Fortunately, everything ended well for me, I found a job where I had the opportunity to learn React, VueJS, Django, and many other technologies. Working on different projects made me realize how much care is required to build great programs.

The size of the projects done in school was too small to understand that. Since, I have been grateful to the developers providing the tools I use daily.

The nail in the coffin

This understanding came with a catch though. On the one hand, I was happy to see the effort put into apps. But on the other, it made me realize how much knowledge I still had to accumulate. The title of “senior developer” seemed unreachable at the time. That’s when I hit the valley of despair. I asked myself, “Am I ready to make all those efforts, or should I give up?”. I answered “no” several times.
That’s where my work “saved” me. Since I was hired as a software developer, my boss expected me to output some code. So that’s what I did. Without knowing, working on the code became easier. I began to find things in seconds, where it would have taken me minutes the week before. I felt comfortable in the projects. Without making any effort, I started to (slowly) climb my way up of the valley of despair.

I know this might be because I had to take some time to understand the technology and to find where things are. You’re right, this played a role in the process.

But that’s not the only reason.

What helped me most were my coworkers. I had the best support I could ask for since day one. They understood my freshness and never pushed me too hard. They helped me when debugging, with comments on my merge request, took time to explain how things work…

Most important: they made sure things were clear on my side.

This support was a tremendous confidence and motivation boost. It was vital for me to have help. It allowed me to begin my ascension.

I know the road is still quite long, but it doesn’t bother me anymore. I may be stuck again, but I know how to overcome the problem.

What to do if Support is Lacking?

I had many chances, obviously. Sadly, not everybody might have this kind of support. So how to address this situation?

There are different solutions you could try. Some might appeal to you; others won’t. This is normal. Go for the one that feels right for you.

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Connect with a Friend

My first recommendation would be to reach for a friend. They don’t need to have a development background, but it can be helpful. That’s why reaching for an old classmate is a good starting point. Both of you share roughly the same path. They can understand you.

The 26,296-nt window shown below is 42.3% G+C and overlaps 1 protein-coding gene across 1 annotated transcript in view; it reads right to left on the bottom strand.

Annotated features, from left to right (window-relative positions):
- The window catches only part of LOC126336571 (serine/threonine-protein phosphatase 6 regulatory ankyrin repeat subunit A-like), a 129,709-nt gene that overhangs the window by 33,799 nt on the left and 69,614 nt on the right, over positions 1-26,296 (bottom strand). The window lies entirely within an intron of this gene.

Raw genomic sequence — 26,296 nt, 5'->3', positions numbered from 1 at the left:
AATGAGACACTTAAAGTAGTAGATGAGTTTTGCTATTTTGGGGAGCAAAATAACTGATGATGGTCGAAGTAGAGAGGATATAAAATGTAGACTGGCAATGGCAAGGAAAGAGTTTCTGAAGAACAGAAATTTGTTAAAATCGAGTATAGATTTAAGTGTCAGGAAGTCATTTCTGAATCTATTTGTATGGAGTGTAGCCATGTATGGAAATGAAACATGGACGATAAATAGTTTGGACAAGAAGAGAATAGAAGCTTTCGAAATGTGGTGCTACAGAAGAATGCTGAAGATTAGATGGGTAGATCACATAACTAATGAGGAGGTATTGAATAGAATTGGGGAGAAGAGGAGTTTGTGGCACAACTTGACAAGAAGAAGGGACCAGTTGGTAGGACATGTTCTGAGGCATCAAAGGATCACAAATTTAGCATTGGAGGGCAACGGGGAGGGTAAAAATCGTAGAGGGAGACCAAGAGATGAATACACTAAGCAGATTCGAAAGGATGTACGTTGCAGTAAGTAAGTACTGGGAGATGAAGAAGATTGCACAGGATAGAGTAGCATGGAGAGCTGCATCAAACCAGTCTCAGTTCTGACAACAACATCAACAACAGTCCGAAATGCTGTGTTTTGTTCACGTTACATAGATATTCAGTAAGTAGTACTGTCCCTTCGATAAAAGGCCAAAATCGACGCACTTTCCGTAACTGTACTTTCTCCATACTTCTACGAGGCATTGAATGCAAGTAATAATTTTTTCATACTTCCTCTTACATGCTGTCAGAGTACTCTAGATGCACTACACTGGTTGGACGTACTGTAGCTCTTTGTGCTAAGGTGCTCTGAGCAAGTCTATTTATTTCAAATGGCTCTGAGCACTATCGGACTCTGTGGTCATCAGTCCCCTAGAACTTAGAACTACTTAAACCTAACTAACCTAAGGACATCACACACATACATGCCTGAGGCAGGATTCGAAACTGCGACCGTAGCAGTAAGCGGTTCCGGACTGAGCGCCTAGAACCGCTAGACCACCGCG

I remember once, a freelancer developer told me that it feels great to speak to someone other than a client. Connecting with someone that speaks the same language was a relief for him.

Go on Reddit

Let’s say all your classmates are unreachable. There are still other solutions! Since I’m a massive fan of Reddit, my second recommendation would be to go there.

You’ll undoubtedly find what you are looking for. If it’s a laugh, head to r/programminghumour. If you’re looking for advice or support, r/programming is probably the best. Lastly, for help on a specific technology (and if you don’t have a StackOverFlow account), you can go on the subreddit of the technology you are using.

Find a Discord

If Reddit is not your jam, there are slacks and discords dedicated to programming. Sometimes they are tied to an online course, and only the person who took part can access it. Hopefully, they are not the only servers that exist.

A quick google search leads me to awesome community. You’ll definitely find support there! Keep in mind that some of those servers are technology-oriented. It would be odd to speak about your fear of redux on a discord full of JavaEE developers!

Contact a Mentor

One last option is mentors. That’s not something I use, it’s hard for me to recommend it. Nevertheless, it’s a great resource if you are stuck. It’s a paid service, but speaking with someone who is experienced might motivate you. I’m not sure if they offer “motivational” sessions, but don’t be afraid to ask! A one-to-one session with someone could be all you need to overcome your issues.

Here are four methods that can help you go back on tracks. I will add one last point, which is less personal but might aid: articles. There are many resources online for developers sharing their experiences. These pieces can be the spark that motivates you.

Finally, all the methods presented are useless if you don’t want to improve. You are the one responsible. You are the one that can climb the valley of despair. This doesn’t mean you’re alone. It means that as long as you don’t want to move, you won’t.

You’re like a car at the bottom of a slope, you have to create the required momentum to climb the hill. Your friends are here at the beginning to push you, but you have to start your engine to reach the top.

Reflection and Gratefulness

This article made me reflect on myself. I realized that I’m far from a seasoned developer. I still have a lot to learn. However, I’ve become aware of the progress I made. In fact, I’m at the top of my game right now, so are you.
It’s easy to forget the progress made. You must stop and take the time to do some introspection. That’s not something I’m used to do. Yet, this was a pleasant experience, and I’m grateful to everybody that helped me become a better developer.

This shot was taken on my brothers wedding. After ceremony everyone got a heart shaped balloon which then were released into the sky of a nice sunny day.
Photo by Christopher Beloch / Unsplash

That’s why I would recommend you to take the time to reflect on yourself. Think about all the progress made since your first program. Review the code you wrote in university and see what can be improved. Take the time to appreciate what you have done and what is remaining. Being thankful is important.

It doesn’t matter if you built a simple NodeJS server or a piece of code embedded into a rocket. Be grateful for everything you’ve done so far.

What if Programming is not for you?

One last point, you might realize that you’re not doing something you enjoy. Maybe development is not for you. Perhaps your company is not supporting you as much as you’d like. This is OK.

You should not pressure yourself to do something you dislike. Life is too short for those troubles. The decision that will follow will be a hard one. If you feel the urge to change elements of your life, go for it! Listen to yourself and what your inner self tells you to do.

Follow your path, you’ll become happier.